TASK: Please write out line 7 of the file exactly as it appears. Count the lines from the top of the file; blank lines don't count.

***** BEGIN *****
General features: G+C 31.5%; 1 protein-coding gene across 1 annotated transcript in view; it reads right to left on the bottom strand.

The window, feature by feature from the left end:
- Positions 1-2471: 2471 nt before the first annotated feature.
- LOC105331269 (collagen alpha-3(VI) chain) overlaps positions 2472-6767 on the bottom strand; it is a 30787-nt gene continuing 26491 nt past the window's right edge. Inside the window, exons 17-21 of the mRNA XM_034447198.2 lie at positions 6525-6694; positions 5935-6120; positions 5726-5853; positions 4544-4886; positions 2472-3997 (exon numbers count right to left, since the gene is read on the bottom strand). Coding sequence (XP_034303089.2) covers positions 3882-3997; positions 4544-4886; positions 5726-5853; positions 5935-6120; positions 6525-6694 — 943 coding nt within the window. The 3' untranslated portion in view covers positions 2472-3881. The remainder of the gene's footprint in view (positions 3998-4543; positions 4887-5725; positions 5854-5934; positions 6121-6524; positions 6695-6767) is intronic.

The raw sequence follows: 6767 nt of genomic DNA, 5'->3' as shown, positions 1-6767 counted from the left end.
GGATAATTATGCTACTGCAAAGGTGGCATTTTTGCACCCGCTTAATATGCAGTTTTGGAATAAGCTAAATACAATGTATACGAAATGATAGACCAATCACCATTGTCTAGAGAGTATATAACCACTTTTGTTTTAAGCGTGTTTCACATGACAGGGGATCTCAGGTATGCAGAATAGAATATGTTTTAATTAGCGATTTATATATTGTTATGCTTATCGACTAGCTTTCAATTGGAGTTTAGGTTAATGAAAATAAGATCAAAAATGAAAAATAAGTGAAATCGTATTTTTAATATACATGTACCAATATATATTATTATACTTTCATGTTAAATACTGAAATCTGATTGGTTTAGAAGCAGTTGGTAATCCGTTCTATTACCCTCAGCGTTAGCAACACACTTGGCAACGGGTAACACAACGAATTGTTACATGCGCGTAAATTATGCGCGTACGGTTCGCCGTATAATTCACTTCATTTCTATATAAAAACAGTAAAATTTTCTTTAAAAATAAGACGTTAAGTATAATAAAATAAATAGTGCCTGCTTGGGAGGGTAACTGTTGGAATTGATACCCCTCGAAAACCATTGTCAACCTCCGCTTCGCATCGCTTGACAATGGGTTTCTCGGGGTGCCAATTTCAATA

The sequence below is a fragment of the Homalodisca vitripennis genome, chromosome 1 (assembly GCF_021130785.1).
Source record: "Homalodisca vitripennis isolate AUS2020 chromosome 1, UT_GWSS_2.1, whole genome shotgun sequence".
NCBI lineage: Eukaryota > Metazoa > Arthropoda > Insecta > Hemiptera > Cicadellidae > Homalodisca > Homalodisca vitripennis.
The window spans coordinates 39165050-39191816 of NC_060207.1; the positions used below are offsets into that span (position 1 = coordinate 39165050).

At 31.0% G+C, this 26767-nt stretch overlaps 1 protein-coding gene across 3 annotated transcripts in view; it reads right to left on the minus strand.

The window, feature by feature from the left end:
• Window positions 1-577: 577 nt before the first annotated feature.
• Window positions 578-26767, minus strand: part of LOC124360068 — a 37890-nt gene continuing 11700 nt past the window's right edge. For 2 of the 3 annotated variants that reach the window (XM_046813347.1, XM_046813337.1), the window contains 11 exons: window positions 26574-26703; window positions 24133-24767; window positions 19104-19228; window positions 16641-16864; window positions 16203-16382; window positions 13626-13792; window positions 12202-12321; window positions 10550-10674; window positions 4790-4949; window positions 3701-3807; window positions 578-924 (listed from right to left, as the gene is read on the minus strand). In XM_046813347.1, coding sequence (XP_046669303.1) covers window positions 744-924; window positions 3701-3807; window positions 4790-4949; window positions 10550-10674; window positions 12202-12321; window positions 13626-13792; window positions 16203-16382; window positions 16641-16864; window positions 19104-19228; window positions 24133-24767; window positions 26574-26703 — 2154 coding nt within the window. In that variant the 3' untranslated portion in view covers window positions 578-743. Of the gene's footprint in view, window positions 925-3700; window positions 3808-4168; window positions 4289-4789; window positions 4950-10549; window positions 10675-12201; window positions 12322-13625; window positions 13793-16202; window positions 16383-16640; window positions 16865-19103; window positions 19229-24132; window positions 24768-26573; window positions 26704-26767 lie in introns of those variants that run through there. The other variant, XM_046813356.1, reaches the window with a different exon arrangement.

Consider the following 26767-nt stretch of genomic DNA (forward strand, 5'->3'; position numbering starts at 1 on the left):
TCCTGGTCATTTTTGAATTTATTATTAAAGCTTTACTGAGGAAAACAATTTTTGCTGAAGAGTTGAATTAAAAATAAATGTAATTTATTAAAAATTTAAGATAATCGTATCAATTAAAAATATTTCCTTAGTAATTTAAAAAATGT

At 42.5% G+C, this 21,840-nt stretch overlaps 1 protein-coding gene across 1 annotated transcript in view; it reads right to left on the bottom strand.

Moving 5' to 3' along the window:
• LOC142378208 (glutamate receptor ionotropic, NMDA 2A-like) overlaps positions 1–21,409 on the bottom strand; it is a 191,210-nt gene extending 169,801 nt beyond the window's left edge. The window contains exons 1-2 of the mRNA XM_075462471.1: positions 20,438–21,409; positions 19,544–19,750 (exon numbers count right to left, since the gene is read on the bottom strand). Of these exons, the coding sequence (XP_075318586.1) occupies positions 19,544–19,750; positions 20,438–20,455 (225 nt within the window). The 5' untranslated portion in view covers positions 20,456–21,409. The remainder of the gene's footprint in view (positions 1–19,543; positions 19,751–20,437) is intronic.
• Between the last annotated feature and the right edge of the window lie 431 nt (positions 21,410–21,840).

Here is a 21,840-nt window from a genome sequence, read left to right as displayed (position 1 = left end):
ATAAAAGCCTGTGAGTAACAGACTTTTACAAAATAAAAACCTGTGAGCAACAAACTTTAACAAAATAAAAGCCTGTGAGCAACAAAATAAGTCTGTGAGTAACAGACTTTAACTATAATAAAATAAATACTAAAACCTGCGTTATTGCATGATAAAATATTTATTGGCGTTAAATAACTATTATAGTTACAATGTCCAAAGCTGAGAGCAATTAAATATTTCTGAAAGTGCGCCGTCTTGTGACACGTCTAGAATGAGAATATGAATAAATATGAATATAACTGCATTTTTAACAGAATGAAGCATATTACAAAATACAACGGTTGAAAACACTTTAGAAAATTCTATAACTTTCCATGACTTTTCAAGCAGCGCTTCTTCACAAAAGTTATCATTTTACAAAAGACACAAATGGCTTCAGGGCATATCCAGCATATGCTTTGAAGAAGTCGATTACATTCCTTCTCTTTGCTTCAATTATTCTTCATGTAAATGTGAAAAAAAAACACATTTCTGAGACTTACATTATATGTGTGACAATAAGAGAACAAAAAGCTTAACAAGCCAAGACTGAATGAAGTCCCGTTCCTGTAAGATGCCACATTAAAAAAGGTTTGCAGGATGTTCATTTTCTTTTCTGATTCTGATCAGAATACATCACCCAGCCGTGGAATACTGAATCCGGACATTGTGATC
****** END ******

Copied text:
The sequence below is a fragment of the Homalodisca vitripennis genome, chromosome 1 (assembly GCF_021130785.1).